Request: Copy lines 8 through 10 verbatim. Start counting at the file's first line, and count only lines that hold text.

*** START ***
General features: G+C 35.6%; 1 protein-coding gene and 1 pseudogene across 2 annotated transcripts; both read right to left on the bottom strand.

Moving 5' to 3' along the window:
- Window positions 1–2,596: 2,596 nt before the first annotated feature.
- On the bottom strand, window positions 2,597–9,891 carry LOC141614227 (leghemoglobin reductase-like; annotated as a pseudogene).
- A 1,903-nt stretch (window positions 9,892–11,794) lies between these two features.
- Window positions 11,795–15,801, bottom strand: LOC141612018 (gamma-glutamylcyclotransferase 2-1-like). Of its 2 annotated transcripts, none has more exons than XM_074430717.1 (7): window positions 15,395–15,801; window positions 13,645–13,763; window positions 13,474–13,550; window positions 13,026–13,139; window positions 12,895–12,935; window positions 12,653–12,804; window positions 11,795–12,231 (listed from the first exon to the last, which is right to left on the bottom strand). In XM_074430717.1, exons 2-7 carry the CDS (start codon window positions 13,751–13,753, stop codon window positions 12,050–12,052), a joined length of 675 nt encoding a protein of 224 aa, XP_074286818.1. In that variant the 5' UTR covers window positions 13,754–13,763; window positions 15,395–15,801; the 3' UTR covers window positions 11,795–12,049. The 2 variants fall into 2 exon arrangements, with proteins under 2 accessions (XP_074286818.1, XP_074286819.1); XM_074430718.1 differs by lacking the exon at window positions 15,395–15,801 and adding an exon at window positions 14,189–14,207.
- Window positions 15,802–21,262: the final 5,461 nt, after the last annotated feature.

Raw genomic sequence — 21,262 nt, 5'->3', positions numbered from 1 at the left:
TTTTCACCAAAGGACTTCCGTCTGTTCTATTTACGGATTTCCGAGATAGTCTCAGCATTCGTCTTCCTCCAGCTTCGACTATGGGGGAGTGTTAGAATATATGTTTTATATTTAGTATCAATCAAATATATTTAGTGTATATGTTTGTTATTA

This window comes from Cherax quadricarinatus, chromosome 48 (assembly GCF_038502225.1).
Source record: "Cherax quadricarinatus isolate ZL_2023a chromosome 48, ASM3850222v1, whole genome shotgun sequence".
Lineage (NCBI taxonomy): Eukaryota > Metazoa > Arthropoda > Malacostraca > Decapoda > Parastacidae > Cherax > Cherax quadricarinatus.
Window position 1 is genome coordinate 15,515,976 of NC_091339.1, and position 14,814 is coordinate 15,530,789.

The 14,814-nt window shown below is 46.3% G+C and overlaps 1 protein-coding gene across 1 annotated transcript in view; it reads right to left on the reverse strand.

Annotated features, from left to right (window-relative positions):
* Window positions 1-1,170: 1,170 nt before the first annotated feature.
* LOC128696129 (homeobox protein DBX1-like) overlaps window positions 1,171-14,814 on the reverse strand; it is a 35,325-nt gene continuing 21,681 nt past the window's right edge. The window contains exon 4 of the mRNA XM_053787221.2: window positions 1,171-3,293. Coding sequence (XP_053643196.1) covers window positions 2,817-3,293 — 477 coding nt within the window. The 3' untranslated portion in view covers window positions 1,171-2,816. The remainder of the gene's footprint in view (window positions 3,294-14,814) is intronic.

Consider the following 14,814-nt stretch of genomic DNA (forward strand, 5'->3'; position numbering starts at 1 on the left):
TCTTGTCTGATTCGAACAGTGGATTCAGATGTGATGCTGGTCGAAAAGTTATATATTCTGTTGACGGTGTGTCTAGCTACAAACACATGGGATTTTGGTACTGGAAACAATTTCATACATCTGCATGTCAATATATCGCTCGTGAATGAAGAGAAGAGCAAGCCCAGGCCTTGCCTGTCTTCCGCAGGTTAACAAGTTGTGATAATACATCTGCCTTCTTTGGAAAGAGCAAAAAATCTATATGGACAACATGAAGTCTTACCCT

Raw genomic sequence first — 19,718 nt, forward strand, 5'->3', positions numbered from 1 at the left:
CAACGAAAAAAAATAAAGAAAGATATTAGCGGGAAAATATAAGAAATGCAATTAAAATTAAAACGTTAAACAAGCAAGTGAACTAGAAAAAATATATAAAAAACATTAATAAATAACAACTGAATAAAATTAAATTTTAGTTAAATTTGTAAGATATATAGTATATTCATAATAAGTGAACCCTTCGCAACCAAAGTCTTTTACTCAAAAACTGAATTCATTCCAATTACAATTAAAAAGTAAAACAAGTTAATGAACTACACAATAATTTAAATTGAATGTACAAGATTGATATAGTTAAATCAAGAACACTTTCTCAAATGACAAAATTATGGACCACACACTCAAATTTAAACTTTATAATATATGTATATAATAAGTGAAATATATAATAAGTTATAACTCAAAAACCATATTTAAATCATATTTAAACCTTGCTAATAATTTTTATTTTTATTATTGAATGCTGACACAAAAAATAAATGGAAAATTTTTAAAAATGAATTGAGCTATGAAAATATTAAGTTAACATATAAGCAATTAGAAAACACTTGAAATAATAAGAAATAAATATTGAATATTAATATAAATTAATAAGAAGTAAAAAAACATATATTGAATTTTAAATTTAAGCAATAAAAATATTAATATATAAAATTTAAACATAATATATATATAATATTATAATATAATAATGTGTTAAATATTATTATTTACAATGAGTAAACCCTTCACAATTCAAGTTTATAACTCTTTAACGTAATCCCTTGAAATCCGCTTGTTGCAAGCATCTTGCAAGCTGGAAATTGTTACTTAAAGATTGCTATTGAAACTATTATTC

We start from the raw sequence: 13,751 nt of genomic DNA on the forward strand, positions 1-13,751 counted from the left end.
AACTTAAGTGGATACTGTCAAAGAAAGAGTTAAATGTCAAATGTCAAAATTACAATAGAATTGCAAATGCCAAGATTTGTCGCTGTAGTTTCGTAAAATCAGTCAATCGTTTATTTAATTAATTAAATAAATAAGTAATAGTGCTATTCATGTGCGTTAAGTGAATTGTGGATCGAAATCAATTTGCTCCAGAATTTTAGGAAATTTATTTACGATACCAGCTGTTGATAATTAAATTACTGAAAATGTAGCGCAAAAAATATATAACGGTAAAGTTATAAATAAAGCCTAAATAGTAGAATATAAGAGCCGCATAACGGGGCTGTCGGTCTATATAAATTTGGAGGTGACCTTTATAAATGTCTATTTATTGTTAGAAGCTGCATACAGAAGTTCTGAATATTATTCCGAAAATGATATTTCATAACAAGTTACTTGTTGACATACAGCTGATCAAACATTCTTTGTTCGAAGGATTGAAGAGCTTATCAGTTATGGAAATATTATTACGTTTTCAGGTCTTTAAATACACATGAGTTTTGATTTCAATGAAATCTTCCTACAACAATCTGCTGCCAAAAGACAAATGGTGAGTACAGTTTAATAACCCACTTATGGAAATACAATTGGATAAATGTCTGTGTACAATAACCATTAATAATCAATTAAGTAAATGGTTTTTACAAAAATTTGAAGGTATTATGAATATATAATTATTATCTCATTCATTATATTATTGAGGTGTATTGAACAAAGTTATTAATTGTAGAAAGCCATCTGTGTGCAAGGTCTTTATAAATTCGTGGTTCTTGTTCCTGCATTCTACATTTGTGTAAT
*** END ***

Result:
Raw genomic sequence — 21,262 nt, 5'->3', positions numbered from 1 at the left:
TTTTCACCAAAGGACTTCCGTCTGTTCTATTTACGGATTTCCGAGATAGTCTCAGCATTCGTCTTCCTCCAGCTTCGACTATGGGGGAGTGTTAGAATATATGTTTTATATTTAGTATCAATCAAATATATTTAGTGTATATGTTTGTTATTA

This window comes from Cherax quadricarinatus, chromosome 48 (assembly GCF_038502225.1).